Many things for a silly, delicious mid-week treat!


That’s almost a Jammie Dodger!


I love this site. Brings back memories of school lunches Mother made for me. I went to a one room country school and it was always interesting to see what came out of the lunch pails at noontime. My favorite sandwich was lettuce, Miracle Whip and white bread sandwich. A real treat. I remember one girl always had a chicken leg between two slices of white bread on Mondays. Leftover from Sunday dinner, I guess.
My own children attended grade school in an Oil Camp in North Africa and were able to eat at home each day. Fortunately their father was able to be there, as well. A very special family time.


I love it


These are very beutiful pastrys and my childeren love them


I, too, received some family cookbooks for Christmas. One belonged to my great grandmother and was published in 1877. It is titled Practical Housekeeping and instructs one on everything from cuts of meat to, soap making to (somewhat inaccurate and very comical) first-aid. What a treasure! As I looked through its food-stained, well worn pages, it brought tears to my eyes to know that my great grandmother depended on her treasured cookbooks then as I do now. I wonder which one of my 50+ cookbooks will still be around and treasured by my family 125 years from now.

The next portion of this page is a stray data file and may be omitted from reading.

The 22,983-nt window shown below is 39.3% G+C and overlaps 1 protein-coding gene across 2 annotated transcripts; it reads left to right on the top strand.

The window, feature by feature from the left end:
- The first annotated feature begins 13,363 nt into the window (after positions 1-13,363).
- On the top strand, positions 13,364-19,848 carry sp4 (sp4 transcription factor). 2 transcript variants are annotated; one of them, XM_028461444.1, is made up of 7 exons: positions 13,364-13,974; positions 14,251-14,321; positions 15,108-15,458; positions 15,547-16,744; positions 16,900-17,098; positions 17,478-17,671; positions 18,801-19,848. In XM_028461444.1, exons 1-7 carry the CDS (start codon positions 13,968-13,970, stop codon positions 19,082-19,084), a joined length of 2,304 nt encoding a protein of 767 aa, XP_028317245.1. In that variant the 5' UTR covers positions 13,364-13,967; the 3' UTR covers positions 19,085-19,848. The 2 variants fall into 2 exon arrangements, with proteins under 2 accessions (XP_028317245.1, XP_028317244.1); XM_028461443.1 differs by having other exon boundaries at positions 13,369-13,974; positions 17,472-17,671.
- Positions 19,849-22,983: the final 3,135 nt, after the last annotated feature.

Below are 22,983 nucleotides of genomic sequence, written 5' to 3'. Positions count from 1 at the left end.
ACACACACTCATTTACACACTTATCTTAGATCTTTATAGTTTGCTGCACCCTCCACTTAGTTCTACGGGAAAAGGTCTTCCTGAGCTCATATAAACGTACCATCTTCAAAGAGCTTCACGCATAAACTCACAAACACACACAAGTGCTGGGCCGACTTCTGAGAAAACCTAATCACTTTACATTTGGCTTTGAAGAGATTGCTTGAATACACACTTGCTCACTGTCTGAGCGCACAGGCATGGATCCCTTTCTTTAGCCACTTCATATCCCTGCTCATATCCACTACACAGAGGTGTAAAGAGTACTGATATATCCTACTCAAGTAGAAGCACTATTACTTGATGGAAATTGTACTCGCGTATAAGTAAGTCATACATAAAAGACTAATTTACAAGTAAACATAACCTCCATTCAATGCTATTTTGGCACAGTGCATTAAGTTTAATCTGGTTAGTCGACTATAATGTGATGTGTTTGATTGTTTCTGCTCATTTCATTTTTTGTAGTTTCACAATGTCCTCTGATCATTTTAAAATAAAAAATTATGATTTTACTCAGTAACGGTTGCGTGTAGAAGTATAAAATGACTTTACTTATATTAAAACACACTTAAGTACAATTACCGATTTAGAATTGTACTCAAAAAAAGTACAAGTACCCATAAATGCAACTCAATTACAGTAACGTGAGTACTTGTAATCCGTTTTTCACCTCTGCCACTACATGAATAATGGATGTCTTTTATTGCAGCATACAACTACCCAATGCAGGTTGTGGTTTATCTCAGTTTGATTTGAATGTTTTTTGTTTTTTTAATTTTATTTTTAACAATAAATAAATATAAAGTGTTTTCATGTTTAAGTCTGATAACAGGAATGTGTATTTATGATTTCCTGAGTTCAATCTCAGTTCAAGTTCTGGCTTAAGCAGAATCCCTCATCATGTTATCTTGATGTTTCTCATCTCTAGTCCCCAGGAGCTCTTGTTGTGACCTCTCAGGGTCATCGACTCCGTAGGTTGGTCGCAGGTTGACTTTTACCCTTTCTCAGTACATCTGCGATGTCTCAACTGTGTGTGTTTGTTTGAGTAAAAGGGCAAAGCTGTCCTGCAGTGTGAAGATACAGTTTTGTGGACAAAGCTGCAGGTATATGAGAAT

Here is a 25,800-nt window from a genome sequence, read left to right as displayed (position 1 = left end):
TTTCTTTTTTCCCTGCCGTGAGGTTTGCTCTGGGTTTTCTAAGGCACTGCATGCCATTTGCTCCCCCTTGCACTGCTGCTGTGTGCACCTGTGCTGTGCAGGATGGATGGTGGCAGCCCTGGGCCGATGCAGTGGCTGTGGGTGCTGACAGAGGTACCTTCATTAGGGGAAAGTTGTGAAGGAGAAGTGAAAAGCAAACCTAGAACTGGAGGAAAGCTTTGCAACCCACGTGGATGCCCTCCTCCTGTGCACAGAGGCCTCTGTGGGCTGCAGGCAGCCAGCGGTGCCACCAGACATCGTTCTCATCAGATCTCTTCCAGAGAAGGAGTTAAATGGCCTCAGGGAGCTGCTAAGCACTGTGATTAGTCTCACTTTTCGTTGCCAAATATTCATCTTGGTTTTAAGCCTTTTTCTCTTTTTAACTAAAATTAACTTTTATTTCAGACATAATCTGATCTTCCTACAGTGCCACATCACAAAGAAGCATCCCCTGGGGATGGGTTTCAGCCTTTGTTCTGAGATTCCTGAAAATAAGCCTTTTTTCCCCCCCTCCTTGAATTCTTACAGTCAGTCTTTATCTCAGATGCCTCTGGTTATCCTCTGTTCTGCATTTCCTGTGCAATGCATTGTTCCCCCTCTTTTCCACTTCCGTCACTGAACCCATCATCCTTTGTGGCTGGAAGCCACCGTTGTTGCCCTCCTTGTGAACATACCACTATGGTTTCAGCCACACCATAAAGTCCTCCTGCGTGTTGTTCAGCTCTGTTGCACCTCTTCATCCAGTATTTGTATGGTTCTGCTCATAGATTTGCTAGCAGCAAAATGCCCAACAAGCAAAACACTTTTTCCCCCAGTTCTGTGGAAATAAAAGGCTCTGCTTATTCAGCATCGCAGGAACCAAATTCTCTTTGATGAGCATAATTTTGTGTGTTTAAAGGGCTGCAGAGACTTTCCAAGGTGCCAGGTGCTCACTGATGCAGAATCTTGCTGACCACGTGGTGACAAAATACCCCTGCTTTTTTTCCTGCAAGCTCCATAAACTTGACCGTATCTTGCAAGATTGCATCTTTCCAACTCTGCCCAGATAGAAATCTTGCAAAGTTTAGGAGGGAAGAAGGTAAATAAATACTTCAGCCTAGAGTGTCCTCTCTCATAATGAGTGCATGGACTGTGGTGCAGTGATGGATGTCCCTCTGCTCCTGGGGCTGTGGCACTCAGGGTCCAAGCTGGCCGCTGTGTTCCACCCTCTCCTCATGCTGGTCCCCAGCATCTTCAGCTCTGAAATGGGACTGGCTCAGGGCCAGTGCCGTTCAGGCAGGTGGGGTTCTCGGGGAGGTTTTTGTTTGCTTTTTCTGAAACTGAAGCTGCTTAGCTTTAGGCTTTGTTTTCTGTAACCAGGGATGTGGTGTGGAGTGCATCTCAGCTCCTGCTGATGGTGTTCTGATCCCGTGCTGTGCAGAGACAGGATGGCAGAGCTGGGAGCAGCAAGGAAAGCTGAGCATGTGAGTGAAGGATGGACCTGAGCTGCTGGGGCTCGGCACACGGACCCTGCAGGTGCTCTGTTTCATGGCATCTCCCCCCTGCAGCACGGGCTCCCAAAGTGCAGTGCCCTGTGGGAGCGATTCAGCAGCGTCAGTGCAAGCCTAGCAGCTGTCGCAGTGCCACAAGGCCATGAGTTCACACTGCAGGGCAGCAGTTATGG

Keep up the great content. I truly enjoy that you are sharing your love for the kitchen with all of us.


Vaoooooooo very nice


Grand Central Baking Co. in PDX and Seattle have been making these for years under the guise of “jammers” with luscious raspberry or blackberry jam centers. A straight butter biscuit base filled with jam is transformed from snack to meal when the treat in question is as big as your fist. What a great find!


I, too, initially thought that this was a flaky pastry. They’re absolutely gorgeous, Heidi.


Yummy yum yum.
Wow, I’m hungry now….


Oooh, I hope you post some more of the pictures – that one is fantastic! I collect the not-nearly-as-old but similarly kitschy to modern eyes “Heloise’s Helpful Household Hints” series – mainly for the adorable pen-and-ink drawings in them. (CERTAINLY not for the recipes – yech! The late fifties and early sixties wer not American cooking’s most shining moment.)